6. Reduces Musty Odors
This is a side-effect of having hidden splotches of mold and mildew growing behind bookshelves or inside of drywall. Higher relative humidity levels invite mold to grow, which can remain hidden for months at a time, allowing them to release foul smells until you’ve tackled the problem.
For most homes, “tackling the problem” means replacing entire drywall panels, but with a dehumidifier, you could have avoided the headache and wallet-ache completely. If you catch a whiff of musty odors in your living room but don’t know where it’s coming from, odds are your home is too humid.
7. Removes Condensation
Those droplets of moisture running down windows aren’t as innocent as they may seem. As moisture particles accumulate, they deteriorate wooden window frames, leave hard-to-remove stains on drywall and porcelain, and cause wallpaper to peel.
And, as we already know, when moisture gets trapped in wood or drywall, it can lead to devastating effects—both on your health and on your wallet. By getting a dehumidifier, condensation droplets don’t have much time to linger and settle in for the long haul.
8. Improves Air Purifier Performance
Many air purifiers and air filtration systems come with an activated carbon filter. This filter serves to remove odors and volatile organic compounds from the air, leaving your home’s indoor air less musty and easier on the lungs.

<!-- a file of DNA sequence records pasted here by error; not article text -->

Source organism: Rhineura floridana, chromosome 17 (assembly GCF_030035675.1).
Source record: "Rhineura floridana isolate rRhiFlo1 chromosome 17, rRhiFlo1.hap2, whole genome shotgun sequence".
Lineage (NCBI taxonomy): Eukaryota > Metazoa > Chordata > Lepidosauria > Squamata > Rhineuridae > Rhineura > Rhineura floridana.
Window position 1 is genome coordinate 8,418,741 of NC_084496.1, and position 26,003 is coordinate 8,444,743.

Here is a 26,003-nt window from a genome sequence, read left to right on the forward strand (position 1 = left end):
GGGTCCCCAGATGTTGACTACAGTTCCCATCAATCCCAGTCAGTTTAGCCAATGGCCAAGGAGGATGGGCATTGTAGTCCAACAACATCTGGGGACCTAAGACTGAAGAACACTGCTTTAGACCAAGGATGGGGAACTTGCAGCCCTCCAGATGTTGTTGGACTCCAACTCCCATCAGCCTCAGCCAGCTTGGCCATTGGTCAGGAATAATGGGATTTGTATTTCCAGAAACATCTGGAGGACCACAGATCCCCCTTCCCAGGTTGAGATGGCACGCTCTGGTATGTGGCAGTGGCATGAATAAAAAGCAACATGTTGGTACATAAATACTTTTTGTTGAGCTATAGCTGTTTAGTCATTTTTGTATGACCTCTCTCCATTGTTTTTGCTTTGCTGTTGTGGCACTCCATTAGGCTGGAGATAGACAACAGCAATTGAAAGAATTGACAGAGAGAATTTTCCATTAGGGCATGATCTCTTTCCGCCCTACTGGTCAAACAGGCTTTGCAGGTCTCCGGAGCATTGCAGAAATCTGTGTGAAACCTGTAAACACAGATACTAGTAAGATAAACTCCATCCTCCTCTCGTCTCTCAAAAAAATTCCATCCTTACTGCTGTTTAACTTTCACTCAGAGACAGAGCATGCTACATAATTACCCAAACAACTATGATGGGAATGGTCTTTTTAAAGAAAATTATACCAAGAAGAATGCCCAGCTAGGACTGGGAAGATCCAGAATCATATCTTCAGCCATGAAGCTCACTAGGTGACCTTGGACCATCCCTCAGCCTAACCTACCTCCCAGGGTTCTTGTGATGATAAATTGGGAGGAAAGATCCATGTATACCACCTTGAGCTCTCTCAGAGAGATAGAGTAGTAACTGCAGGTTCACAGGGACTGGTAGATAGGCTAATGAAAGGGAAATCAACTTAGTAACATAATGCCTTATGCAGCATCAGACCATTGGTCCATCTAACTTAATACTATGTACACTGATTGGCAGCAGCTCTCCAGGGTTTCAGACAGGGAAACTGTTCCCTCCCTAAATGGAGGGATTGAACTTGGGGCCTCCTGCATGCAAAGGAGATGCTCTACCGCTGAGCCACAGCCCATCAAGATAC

However, heightened relative humidity levels can hamper the overall performance of the activated carbon filter by saturating the mesh with water and clogging the porous material. A wet filter doesn’t just reduce filtration capacities but also becomes a breeding ground for mold, dust mites, and bacteria, which the air purifier shoots back into a room.
9. Helps Dry Clothes Quicker
We know that dehumidifiers dehumidify the air, but what good does dry air do for our laundry? Plenty, apparently. During the cooler months when sun-drying your laundry outdoors is no longer feasible, you most likely end up hanging your clothes in the basement or your laundry room.
Excess moisture from the washing machine and dryer in confined spaces can make it harder for clothes to dry. By removing moisture from the air, your sopping-wet laundry can dry out more quickly and with a reduced risk of attracting mildew and dust mites.
10. Lowers Cooling Bills
Here’s something homeowners across the world should know about humidity. A humid home is a lot harder to cool. Denser moisture particles displace warm air at lower heights, and your air conditioner will have to work overtime in order to cool these waterlogged molecules to a comfortable temperature. The longer your air conditioner is on, especially during peak hours in the summer, the higher your utility bill.
The simple solution is getting an energy-efficient dehumidifier to take over most of the air conditioners’ job. By removing water vapor from the air, your air conditioner can focus solely on cooling the air. The end result is reduced temperatures to a comfortable level in less time.